The poseur’s guide to skiing and riding

How to snow your friends on the slopes
By ASHLEY RIGAZIO  |  December 5, 2006

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My life as a poseur began when I joined an after-school skiing and snowboarding club my sophomore year of high school. My school required students to participate in structured physical activities, and I had been proven useless in all types and levels of team athletics. It would not be long before my supervisors and peers began to catch on that I was similarly inept at snowboarding.

I wasn’t always that bad, yet I inevitably found myself irritable, numb, and sprawled out on my back in a patch of moguls. Three years after learning how to snowboard, I was out of control and weaving like Bode Miller after a pub crawl. Overcome with shame and still attached to my oversize snowboard, I crawled to the side of the trail to avoid the stoned hippie snowboarders and hotshot five-year-old skiers gliding by with enviable ease and impeccable form. Like basketball, karate, and rockstardom, I had to accept that snowboarding just wasn’t for me.

But I wasn’t ready to abandon the great outdoors quite yet. I still enjoyed the overall skiing and snowboarding experience; I just didn’t find the up-the-hill, down-the-hill routine as thrilling now that it left painful snow burns on my ass. I had to up my game. I had to pretend I was good. So I became a full-fledged, unapologetic poseur — the K-Fed of the slopes. And to my surprise, it worked.

Here are my fail-proof tips for looking and acting like a pro skier or snowboarder, even if you can’t make it off a lift without eating it.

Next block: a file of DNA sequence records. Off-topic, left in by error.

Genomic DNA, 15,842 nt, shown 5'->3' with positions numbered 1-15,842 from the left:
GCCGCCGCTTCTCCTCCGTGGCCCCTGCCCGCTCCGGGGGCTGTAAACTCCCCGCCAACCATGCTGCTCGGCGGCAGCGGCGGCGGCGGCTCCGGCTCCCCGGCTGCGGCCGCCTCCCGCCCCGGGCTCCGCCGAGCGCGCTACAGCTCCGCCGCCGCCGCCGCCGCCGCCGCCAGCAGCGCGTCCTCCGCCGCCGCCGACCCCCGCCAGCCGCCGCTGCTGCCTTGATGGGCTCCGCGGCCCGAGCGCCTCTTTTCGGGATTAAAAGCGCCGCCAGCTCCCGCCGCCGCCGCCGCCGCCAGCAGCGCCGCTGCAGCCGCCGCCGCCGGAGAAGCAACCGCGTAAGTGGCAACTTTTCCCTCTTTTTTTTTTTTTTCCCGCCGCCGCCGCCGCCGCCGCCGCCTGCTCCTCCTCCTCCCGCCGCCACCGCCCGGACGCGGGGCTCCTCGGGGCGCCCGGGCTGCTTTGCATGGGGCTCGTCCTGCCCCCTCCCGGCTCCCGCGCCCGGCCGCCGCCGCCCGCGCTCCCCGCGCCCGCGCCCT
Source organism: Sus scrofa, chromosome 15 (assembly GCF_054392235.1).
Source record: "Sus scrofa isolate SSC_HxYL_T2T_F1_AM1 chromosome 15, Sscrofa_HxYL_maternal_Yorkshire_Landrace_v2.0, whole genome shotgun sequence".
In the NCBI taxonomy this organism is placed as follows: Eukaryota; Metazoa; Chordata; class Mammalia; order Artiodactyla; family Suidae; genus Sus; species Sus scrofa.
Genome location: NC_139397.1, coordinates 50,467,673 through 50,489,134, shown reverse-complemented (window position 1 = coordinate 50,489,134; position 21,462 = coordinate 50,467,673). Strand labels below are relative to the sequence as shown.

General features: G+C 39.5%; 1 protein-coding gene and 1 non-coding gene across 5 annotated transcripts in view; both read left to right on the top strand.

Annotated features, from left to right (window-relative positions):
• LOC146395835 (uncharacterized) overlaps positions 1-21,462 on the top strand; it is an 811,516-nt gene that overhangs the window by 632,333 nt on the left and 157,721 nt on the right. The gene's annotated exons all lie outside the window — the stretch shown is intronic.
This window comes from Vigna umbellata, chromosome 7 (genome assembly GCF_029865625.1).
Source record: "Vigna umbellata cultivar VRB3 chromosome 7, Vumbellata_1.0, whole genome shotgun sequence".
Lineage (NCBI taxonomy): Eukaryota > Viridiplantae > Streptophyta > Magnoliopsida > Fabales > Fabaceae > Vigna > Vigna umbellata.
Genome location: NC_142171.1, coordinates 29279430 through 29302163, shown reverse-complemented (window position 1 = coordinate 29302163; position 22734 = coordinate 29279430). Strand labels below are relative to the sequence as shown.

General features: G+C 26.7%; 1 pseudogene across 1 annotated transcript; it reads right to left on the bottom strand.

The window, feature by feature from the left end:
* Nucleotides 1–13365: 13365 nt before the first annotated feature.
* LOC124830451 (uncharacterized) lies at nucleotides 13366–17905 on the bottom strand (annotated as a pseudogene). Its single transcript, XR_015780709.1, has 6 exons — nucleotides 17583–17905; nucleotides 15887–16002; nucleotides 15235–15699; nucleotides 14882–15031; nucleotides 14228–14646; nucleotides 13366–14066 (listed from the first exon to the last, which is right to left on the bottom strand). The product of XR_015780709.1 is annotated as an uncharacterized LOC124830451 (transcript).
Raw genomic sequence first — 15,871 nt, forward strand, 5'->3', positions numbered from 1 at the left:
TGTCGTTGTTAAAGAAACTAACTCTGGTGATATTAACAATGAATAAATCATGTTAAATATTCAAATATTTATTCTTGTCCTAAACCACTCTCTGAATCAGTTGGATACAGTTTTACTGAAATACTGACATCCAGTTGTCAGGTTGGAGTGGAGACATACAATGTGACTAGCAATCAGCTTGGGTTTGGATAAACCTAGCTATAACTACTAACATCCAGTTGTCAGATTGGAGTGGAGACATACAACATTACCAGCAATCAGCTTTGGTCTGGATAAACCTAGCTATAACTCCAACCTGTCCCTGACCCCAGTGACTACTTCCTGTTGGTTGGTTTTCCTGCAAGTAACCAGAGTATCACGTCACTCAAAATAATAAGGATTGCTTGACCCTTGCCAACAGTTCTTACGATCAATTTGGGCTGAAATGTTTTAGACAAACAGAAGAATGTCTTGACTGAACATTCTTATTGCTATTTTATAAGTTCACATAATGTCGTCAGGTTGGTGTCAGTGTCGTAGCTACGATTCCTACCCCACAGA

Gear
Before you “hit the slopes,” you’ll need to look like a professional. Don’t show up in a suspendered snowsuit and Ugg boots. That get-up may gain points on the playground, but it won’t work with this crowd. Remember, you should aspire to look cooler than the hotshot five-year-old.

This means nearly everything you wear to the mountain should be made specifically for use while snowboarding or skiing. If the store has underwear for skiing or riding, buy it, wear it, and tell all your friends. Plaster name brands like Rossignol, Salomon, and Burton all over your person.

If you’re short on cash, rent before you get to the resort or borrow from a friend (preferably one you know well and can blackmail — they’re the best at keeping secrets). Anything you rent at the mountain’s shop will be old, beat up, and obviously an on-site rental.

Hide
You will want to convince your party that the reason you’ve been missing in action is because you’re just too awesome to be hanging out with losers on the blue squares. The cafeteria can be a delightful refuge, but too many familiar faces will send you scurrying out into the snow like a yeti. Keep time in this area to a minimum.

Hiding is a great opportunity to showcase your creativity. Squeeze behind a vending machine, build a two-story igloo, or simply hop in your car and drive away. Just make sure you come back, or you may be mistaken for an avalanche casualty or a bear-attack victim.

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